Afghan citizens headed to the polls on Saturday, many of them hoping to elect a new president who will bring peace.
The winner of Saturday's presidential runoff will lead Afghanistan into an uncertain future. Most foreign troops will leave by the end of the year, while the Taliban's violent insurgency continues apace.
But Afghans appear hopeful that this election can usher in a new era. Voters turned out in high numbers during April's first round of voting and did so again on Saturday.
A nationwide survey this week offered a glimpse into the hopes and concerns of Afghan voters.
In more than 4,000 interviews around the country, Afghanistan's human rights commission, working in conjunction with 11 community groups, found that many of the nation's concerns mirror the problems found in Iraq, which erupted in renewed violence this week. Some of the concerns included widespread government corruption, the pervasive influence of local militia and deep factional divides.
"Illegal armed people exist all over. They do not want peace because they would lose power," the report quotes one Afghan community elder as saying.
Afghans also criticized the state of human rights and economic development in the country after 13 years of Hamid Karzai's presidency.
"Afghans not only considered the armed insurgency a driver of conflict, but also other issues such as poverty, joblessness, the presence of warlords, corruption and violations of human rights," adviser to the commission Mohammad Fahim Hakim said at the United Nations' launch of the study Tuesday.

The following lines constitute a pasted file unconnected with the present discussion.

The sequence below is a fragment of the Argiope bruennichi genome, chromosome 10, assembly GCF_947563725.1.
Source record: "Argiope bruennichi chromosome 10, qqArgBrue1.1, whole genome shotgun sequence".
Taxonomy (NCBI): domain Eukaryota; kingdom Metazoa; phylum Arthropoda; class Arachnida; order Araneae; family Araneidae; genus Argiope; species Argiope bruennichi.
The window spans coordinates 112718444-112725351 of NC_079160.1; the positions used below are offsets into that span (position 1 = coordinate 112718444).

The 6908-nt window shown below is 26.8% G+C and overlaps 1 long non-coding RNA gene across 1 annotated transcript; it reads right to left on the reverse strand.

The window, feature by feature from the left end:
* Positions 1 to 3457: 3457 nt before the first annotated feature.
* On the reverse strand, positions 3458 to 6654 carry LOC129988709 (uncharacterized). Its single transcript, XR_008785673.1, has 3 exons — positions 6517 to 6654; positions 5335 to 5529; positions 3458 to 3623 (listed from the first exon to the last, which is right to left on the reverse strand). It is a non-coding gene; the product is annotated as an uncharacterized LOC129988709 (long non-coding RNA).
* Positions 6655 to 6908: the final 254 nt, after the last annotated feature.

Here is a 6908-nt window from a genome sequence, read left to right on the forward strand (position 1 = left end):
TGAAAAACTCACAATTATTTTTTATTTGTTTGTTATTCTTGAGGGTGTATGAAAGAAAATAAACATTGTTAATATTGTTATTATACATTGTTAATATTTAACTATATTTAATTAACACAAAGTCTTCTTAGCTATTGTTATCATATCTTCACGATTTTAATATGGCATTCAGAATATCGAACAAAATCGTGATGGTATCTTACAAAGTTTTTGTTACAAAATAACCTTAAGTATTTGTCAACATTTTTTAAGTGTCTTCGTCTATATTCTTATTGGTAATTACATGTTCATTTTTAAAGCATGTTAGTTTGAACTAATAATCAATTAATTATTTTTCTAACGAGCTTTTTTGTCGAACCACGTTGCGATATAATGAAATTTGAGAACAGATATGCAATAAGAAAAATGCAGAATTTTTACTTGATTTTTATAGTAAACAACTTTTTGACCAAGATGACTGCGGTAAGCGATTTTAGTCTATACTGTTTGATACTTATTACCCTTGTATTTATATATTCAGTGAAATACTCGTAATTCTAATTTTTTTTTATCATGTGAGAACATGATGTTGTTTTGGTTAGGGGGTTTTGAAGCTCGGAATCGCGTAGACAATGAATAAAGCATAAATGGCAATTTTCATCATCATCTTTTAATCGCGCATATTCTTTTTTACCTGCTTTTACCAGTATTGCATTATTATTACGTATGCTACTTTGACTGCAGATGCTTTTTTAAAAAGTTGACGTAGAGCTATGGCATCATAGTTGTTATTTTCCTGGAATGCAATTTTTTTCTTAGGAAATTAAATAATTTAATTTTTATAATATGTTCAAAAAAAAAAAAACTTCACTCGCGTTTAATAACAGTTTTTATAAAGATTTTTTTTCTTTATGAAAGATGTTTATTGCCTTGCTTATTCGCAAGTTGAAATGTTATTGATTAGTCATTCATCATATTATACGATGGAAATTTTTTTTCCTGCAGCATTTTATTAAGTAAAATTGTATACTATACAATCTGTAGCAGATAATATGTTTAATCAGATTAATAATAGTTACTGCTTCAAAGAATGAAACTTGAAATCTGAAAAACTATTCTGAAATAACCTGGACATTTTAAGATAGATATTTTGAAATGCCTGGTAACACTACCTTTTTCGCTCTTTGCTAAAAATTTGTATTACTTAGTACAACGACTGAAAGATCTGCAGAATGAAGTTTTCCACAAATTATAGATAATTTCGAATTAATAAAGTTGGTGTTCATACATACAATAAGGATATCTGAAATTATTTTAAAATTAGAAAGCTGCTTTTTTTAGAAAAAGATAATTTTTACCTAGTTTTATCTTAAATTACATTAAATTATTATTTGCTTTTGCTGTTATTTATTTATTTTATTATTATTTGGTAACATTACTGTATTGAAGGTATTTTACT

The authors of the report offered emphatic recommendations to the candidates facing off on Saturday, including continued economic development and a strengthened military and police force.
"We are carrying the people's voices to our future president and giving ordinary Afghans -- men, women and youth, from all walks of life -- a real stake in the future development of this country," civil society representatives said in a joint statement.
Representatives of runoff candidates Abdullah Abdullah and Ashraf Ghani could not be reached for comment.
As The Washington Post reports, in the absence of clearly defined platforms, Abdullah and Ghani are largely competing on the basis of their personal histories and political alliances. Abdullah is a former mujahedeen aide who later became a medic, while Ghani has held positions at the World Bank and in academia.
Final election results will be announced on July 22.
Both Abdullah and Ghani have pledged to sign a stalled security cooperation agreement with the U.S., and have tried to reach out beyond their ethnic power bases to draw national support.
"If there is one lesson from what has happened in Iraq, it is that the sectarian policies will not work anywhere," Abdullah told a Washington think tank meeting by Skype on Thursday.
Afghan author and analyst Neamatollah Nojumi told The WorldPost that both candidates recognize the swell in voting as a mandate for change.
"The main reason people came out to the polls was a desire for change in their living conditions, for better security," Nojumi said. "The future president cannot ignore these grievances and desires. This is not 2001."